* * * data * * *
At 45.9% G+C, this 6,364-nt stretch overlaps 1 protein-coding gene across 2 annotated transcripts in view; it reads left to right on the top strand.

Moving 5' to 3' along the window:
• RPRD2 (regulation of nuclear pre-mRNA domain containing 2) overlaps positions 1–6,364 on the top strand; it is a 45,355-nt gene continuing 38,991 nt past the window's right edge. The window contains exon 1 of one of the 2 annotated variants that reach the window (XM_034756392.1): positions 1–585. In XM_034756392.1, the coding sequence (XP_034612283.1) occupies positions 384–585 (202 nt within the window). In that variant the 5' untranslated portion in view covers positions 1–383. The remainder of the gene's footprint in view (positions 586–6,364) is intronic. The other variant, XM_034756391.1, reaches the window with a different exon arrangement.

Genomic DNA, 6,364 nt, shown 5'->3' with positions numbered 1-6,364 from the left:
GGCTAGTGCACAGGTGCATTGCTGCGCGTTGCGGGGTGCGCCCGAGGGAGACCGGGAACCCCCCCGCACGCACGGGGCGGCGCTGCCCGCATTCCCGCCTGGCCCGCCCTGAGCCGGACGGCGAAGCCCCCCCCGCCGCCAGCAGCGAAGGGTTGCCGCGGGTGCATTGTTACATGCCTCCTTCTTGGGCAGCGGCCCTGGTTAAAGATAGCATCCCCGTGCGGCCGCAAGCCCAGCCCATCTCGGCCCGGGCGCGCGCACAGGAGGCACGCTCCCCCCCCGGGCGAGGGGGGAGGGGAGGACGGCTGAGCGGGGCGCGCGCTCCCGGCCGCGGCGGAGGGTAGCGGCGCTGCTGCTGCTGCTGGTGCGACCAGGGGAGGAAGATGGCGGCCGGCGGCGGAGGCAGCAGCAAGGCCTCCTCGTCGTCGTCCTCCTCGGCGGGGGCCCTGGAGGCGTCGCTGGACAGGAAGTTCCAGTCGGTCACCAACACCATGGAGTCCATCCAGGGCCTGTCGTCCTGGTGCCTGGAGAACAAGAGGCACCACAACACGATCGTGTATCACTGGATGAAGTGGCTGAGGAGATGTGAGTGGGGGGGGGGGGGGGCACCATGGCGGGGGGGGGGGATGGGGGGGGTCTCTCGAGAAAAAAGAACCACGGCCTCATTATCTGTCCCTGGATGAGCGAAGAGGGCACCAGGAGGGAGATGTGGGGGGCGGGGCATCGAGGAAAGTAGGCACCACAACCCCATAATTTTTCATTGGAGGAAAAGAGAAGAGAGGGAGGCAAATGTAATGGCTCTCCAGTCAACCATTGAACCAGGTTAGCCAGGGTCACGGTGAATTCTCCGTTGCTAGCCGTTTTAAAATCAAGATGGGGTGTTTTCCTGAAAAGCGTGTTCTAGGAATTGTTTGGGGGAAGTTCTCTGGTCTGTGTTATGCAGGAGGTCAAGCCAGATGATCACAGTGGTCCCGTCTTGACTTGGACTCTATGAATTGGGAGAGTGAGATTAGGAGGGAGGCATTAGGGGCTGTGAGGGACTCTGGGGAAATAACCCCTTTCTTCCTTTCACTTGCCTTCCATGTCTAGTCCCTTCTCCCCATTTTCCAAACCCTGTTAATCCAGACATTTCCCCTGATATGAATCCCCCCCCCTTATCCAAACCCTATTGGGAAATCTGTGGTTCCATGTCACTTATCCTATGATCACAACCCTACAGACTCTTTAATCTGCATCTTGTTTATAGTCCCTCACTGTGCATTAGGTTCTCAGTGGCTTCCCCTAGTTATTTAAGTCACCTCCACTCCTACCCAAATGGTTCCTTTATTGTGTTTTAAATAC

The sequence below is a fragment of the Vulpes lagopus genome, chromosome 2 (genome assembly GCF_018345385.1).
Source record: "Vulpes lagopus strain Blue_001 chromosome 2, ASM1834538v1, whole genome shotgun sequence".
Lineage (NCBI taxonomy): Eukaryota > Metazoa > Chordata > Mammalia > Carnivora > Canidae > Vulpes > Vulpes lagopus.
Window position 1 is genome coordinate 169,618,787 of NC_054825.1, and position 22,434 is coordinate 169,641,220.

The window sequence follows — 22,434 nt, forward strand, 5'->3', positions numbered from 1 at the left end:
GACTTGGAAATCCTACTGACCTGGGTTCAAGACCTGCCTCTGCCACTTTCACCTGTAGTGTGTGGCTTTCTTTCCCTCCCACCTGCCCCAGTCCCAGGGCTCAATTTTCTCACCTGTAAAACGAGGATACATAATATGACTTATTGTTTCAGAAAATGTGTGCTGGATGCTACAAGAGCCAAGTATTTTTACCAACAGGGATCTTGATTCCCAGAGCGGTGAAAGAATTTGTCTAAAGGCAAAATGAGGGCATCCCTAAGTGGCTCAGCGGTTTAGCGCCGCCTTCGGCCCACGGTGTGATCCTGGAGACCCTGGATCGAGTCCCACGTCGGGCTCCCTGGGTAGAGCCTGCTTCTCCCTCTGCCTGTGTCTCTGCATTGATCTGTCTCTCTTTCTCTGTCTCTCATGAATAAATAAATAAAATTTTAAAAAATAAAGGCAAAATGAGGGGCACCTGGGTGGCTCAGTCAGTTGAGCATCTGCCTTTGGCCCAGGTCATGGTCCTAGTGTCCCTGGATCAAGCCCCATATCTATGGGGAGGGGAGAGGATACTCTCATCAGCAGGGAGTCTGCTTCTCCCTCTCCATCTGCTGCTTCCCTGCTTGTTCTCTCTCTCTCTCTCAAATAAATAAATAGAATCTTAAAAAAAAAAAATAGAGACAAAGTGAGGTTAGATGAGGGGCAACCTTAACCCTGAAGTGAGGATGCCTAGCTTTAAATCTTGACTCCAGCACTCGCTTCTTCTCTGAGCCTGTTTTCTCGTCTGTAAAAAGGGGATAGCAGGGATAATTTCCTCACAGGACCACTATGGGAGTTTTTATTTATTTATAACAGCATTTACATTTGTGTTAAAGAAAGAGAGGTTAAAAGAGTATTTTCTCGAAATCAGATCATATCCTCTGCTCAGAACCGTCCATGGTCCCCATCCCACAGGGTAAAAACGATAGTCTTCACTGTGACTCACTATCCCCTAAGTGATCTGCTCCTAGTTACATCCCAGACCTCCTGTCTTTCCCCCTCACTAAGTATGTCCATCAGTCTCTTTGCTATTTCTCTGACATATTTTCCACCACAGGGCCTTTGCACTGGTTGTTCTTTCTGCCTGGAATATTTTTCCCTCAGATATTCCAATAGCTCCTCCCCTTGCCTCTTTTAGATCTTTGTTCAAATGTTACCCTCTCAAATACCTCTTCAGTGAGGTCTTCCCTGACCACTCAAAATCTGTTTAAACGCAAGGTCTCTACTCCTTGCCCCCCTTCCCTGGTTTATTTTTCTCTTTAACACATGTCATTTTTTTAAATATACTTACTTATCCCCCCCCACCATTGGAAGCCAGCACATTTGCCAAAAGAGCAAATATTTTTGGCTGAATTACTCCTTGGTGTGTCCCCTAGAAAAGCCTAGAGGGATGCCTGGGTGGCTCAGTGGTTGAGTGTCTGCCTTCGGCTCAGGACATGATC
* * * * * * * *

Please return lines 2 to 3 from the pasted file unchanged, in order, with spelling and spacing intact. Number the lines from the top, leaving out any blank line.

Moving 5' to 3' along the window:
• RPRD2 (regulation of nuclear pre-mRNA domain containing 2) overlaps positions 1–6,364 on the top strand; it is a 45,355-nt gene continuing 38,991 nt past the window's right edge. The window contains exon 1 of one of the 2 annotated variants that reach the window (XM_034756392.1): positions 1–585. In XM_034756392.1, the coding sequence (XP_034612283.1) occupies positions 384–585 (202 nt within the window). In that variant the 5' untranslated portion in view covers positions 1–383. The remainder of the gene's footprint in view (positions 586–6,364) is intronic. The other variant, XM_034756391.1, reaches the window with a different exon arrangement.